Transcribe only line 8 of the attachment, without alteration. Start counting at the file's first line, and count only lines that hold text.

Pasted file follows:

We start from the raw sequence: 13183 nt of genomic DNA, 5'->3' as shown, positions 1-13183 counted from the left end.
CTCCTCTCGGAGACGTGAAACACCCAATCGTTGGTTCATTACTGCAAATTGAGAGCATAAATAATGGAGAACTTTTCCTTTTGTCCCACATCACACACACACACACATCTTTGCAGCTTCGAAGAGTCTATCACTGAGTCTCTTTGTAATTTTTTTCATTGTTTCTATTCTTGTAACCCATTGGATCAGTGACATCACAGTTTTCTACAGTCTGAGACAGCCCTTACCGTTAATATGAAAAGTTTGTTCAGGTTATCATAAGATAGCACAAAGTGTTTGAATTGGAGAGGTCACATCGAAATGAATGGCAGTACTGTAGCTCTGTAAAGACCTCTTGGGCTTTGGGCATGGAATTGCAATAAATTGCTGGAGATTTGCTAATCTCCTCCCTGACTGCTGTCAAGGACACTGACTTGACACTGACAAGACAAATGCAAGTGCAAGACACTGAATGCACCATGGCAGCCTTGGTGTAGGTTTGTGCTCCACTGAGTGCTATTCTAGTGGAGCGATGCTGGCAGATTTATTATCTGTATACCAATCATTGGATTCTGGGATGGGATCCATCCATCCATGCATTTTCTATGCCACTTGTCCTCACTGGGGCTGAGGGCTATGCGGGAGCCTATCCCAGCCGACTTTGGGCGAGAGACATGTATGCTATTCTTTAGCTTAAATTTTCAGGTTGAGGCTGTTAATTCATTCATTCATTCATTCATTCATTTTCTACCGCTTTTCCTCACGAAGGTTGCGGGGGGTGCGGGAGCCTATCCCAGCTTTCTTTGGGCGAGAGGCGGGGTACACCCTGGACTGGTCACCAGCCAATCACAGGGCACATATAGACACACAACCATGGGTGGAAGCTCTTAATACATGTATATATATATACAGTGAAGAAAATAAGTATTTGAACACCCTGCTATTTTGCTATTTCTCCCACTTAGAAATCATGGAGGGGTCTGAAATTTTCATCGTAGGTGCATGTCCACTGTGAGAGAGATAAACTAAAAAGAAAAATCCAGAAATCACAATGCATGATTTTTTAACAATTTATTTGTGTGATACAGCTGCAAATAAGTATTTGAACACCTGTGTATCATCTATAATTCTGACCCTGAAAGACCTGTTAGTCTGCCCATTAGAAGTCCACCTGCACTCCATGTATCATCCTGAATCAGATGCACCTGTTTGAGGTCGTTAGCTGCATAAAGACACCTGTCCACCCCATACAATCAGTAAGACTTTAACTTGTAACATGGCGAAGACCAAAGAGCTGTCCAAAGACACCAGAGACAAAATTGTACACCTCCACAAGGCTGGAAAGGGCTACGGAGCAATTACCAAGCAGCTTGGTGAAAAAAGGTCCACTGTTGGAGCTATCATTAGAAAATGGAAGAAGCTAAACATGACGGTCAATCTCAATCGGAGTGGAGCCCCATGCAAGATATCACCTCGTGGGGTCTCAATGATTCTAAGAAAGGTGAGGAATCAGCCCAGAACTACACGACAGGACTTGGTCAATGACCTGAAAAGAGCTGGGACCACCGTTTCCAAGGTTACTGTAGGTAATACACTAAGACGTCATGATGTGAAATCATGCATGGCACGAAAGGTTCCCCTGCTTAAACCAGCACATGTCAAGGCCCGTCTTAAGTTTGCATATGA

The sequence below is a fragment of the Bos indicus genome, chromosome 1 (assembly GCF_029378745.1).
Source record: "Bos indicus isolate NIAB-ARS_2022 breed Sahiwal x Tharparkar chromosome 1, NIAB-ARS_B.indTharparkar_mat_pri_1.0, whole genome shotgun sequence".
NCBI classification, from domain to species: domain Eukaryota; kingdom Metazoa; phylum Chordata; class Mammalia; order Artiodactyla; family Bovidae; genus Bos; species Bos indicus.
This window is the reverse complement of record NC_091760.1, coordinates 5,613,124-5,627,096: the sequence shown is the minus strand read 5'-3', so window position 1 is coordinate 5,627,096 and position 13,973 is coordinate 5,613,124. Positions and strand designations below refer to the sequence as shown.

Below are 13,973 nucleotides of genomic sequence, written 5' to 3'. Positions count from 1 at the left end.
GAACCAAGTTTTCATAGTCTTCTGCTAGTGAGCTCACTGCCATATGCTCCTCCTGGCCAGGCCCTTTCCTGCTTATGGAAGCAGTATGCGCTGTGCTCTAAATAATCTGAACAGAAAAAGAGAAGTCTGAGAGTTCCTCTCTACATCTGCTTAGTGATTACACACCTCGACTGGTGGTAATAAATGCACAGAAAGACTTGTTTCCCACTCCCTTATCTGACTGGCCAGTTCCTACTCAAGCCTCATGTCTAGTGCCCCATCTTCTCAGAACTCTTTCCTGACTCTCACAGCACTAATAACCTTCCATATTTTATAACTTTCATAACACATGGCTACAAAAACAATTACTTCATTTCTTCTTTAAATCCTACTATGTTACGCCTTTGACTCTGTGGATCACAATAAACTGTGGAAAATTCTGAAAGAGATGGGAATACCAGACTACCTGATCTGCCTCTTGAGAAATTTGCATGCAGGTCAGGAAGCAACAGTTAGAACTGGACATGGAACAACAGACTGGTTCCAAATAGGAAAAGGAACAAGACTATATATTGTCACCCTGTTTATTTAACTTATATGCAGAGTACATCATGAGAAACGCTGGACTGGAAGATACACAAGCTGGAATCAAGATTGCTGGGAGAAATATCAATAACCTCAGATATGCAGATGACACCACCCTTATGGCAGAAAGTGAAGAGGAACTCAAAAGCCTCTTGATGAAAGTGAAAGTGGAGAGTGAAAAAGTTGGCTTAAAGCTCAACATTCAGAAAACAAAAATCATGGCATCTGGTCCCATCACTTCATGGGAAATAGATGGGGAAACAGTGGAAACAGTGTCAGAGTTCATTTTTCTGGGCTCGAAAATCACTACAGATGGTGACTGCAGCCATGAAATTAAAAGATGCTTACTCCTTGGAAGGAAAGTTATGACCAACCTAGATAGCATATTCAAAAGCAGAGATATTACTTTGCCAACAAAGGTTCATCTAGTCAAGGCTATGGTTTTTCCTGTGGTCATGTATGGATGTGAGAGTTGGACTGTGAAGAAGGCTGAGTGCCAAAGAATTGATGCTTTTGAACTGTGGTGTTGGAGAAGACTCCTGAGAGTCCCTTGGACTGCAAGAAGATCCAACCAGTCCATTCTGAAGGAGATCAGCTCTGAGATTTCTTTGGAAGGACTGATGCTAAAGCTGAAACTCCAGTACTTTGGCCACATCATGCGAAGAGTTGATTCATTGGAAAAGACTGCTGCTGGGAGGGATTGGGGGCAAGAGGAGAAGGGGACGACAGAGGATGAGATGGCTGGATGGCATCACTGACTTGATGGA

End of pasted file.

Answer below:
GAACCAAGTTTTCATAGTCTTCTGCTAGTGAGCTCACTGCCATATGCTCCTCCTGGCCAGGCCCTTTCCTGCTTATGGAAGCAGTATGCGCTGTGCTCTAAATAATCTGAACAGAAAAAGAGAAGTCTGAGAGTTCCTCTCTACATCTGCTTAGTGATTACACACCTCGACTGGTGGTAATAAATGCACAGAAAGACTTGTTTCCCACTCCCTTATCTGACTGGCCAGTTCCTACTCAAGCCTCATGTCTAGTGCCCCATCTTCTCAGAACTCTTTCCTGACTCTCACAGCACTAATAACCTTCCATATTTTATAACTTTCATAACACATGGCTACAAAAACAATTACTTCATTTCTTCTTTAAATCCTACTATGTTACGCCTTTGACTCTGTGGATCACAATAAACTGTGGAAAATTCTGAAAGAGATGGGAATACCAGACTACCTGATCTGCCTCTTGAGAAATTTGCATGCAGGTCAGGAAGCAACAGTTAGAACTGGACATGGAACAACAGACTGGTTCCAAATAGGAAAAGGAACAAGACTATATATTGTCACCCTGTTTATTTAACTTATATGCAGAGTACATCATGAGAAACGCTGGACTGGAAGATACACAAGCTGGAATCAAGATTGCTGGGAGAAATATCAATAACCTCAGATATGCAGATGACACCACCCTTATGGCAGAAAGTGAAGAGGAACTCAAAAGCCTCTTGATGAAAGTGAAAGTGGAGAGTGAAAAAGTTGGCTTAAAGCTCAACATTCAGAAAACAAAAATCATGGCATCTGGTCCCATCACTTCATGGGAAATAGATGGGGAAACAGTGGAAACAGTGTCAGAGTTCATTTTTCTGGGCTCGAAAATCACTACAGATGGTGACTGCAGCCATGAAATTAAAAGATGCTTACTCCTTGGAAGGAAAGTTATGACCAACCTAGATAGCATATTCAAAAGCAGAGATATTACTTTGCCAACAAAGGTTCATCTAGTCAAGGCTATGGTTTTTCCTGTGGTCATGTATGGATGTGAGAGTTGGACTGTGAAGAAGGCTGAGTGCCAAAGAATTGATGCTTTTGAACTGTGGTGTTGGAGAAGACTCCTGAGAGTCCCTTGGACTGCAAGAAGATCCAACCAGTCCATTCTGAAGGAGATCAGCTCTGAGATTTCTTTGGAAGGACTGATGCTAAAGCTGAAACTCCAGTACTTTGGCCACATCATGCGAAGAGTTGATTCATTGGAAAAGACTGCTGCTGGGAGGGATTGGGGGCAAGAGGAGAAGGGGACGACAGAGGATGAGATGGCTGGATGGCATCACTGACTTGATGGA